Monday, February 18, 2019
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In Memoriam - Professor Emeritus Ray W. Clough

Ray W. Clough, CEE faculty member for 38 years, and earthquake engineering pioneer, died on Oct. 8.  He was 96. 

Professor Clough was a CEE faculty member from 1949-1987.  He served as Director of the Earthquake Engineering Research Center from 1973-77.

 He is renowned for pioneering the field of earthquake engineering, and his most important research contribution in structural engineering was as a co-developer in the “Finite Element Method,” which forever revolutionized the field of structural analysis and design of buildings and other structures such as dams, as well as many other disciplines that now use this method for analysis.

Professor Clough was an early visionary of the capability of increasingly powerful computers in conducting structural analyses that would have been impossible only a few years before. In the 1960s he developed a series of publications that contained pioneering methods for computer earthquake analysis of tall buildings, which became the basis for commercial computer programs, such as SAP 2000, now standard in engineering practice. He co-authored the definitive text still widely used today, Dynamics of Structures, with Joseph Penzien, in 1975.

Professor Clough served on the National Academy of Sciences Committee on Earthquake Engineering and is the recipient of many honors including the George W. Housner Medal from the Earthquake Engineering Research Institute and the Prince Philip Medal from the Royal Academy of Engineering in London. He is a member of the National Academy of Sciences (1979), the National Academy of Engineering (1968), the Royal Norwegian Scientists Society, and the Chinese Academy of Engineering.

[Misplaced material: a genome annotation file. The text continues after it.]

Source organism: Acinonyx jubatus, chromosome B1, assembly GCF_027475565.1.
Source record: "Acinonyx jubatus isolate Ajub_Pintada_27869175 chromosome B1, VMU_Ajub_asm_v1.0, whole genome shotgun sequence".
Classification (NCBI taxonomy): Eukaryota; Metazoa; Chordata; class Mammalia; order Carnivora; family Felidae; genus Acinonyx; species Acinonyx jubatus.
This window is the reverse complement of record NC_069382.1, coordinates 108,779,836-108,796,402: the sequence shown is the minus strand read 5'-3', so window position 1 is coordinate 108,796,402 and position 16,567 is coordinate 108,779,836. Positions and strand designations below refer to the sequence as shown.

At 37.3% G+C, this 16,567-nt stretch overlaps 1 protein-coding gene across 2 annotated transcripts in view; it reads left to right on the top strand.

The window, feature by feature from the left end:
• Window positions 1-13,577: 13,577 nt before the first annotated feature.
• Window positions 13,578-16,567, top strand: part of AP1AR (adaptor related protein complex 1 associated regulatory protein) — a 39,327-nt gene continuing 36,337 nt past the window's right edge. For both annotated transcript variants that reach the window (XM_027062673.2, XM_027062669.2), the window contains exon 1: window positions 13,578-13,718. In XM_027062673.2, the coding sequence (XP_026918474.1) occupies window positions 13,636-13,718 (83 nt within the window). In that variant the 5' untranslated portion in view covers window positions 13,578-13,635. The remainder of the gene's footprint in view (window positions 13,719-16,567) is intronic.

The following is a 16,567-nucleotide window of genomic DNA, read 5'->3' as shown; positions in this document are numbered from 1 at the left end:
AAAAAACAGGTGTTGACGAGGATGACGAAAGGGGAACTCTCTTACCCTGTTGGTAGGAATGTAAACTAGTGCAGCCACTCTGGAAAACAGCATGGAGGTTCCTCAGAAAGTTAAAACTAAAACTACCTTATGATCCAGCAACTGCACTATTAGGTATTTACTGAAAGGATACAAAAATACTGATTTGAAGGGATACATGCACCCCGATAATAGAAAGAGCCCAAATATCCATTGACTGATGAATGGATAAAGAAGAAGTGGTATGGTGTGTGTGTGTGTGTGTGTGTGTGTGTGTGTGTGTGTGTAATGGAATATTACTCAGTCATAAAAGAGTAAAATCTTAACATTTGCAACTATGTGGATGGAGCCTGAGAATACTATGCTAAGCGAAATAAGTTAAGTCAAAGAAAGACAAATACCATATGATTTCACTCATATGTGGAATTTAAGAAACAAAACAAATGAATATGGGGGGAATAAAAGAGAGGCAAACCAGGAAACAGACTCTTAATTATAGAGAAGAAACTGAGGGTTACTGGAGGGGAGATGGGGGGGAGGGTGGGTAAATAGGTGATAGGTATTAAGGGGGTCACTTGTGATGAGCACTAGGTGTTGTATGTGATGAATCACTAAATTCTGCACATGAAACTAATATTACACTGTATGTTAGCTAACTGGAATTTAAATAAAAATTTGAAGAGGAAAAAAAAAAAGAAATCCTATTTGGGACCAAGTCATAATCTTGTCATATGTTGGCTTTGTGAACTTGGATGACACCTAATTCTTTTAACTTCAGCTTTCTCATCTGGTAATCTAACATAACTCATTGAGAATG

In 1994, President Clinton presented Professor Clough with a National Medal of Science “ for his outstanding contributions in the fields of finite element analysis, structural dynamics, and earthquake engineering which had extraordinary influence in the development of modern engineering.”

UC Berkeley hosted the Clough-Penzien Symposium in 2002 for emeritus professors Ray Clough and Joseph Penzien, in recognition of their major contributions in computational structural mechanics, earthquake engineering, and dynamic experimentation of structures.

In 2006 Professor Clough was awarded the Benjamin Franklin Medal in Civil Engineering “for revolutionizing engineering and scientific computation and engineering design methods through his formulation and development of the finite element method, and for his innovative leadership in applying the method to the field of earthquake engineering with special emphasis on the seismic performance of dams.”

In 2008, at the 14th World Conference on Earthquake Engineering in Beijing, China, Professor Clough was recognized as one of the “legends of earthquake engineering.”

See Ray W. Clough: October 8, 2016 (Pacific Earthquake Engineering Research Center)

The preceding is posted on the CEE home page. (We are grateful to PEER Communication Director Grace S. Kang and Director Khalid Mosalam for this tribute.)